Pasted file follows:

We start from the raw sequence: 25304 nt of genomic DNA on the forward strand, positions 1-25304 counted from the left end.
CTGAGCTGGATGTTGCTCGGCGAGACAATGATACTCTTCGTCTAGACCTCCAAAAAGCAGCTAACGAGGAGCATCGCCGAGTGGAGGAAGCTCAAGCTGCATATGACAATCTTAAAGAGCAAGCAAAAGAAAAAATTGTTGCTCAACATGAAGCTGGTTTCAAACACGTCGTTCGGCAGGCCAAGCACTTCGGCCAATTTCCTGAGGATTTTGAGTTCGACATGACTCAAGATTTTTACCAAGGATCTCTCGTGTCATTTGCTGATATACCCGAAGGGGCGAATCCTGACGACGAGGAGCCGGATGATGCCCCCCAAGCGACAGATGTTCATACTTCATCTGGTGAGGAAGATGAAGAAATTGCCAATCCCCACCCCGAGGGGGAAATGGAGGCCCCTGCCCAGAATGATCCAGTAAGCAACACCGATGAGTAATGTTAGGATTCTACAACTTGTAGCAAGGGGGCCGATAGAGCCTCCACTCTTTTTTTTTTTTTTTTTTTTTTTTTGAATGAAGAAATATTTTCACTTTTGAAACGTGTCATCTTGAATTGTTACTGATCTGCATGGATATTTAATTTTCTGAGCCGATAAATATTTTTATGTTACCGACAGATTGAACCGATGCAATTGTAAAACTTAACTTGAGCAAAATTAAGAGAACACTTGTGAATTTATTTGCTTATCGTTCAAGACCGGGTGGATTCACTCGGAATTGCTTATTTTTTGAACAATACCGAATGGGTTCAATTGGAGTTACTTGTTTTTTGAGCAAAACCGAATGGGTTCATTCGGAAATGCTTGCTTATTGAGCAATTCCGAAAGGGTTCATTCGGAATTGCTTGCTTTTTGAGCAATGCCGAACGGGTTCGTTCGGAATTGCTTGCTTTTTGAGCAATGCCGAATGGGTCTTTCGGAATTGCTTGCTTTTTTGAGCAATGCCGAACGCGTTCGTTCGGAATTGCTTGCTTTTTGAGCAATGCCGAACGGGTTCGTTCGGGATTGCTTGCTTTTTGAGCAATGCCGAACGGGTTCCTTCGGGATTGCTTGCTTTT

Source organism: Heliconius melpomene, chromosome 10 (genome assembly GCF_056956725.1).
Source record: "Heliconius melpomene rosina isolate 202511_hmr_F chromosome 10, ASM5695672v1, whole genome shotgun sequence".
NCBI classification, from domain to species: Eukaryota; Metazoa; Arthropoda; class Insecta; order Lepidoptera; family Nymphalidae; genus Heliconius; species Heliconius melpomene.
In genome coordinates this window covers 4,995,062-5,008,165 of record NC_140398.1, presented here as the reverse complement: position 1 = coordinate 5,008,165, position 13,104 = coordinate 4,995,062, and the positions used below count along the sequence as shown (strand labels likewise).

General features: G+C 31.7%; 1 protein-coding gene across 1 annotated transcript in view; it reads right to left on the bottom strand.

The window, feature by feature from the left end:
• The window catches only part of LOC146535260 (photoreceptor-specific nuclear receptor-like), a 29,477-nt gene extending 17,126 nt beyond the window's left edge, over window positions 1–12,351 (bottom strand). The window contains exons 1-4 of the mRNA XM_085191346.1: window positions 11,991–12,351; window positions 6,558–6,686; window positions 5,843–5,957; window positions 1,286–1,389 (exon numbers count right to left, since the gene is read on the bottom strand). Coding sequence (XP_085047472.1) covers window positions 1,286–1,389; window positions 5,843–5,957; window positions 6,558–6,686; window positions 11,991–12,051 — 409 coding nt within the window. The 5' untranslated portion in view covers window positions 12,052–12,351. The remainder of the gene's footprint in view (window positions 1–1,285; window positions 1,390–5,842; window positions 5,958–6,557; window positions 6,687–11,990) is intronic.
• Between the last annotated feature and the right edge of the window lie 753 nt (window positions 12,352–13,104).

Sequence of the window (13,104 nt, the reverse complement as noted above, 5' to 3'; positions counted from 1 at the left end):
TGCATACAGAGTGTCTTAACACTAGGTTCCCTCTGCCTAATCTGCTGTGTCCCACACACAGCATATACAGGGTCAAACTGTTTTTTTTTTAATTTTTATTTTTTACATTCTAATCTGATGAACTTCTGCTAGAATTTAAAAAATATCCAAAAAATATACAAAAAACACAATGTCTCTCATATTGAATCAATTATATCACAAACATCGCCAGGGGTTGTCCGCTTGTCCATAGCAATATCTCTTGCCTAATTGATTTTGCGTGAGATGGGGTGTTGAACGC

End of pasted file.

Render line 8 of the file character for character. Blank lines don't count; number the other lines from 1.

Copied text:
The window, feature by feature from the left end: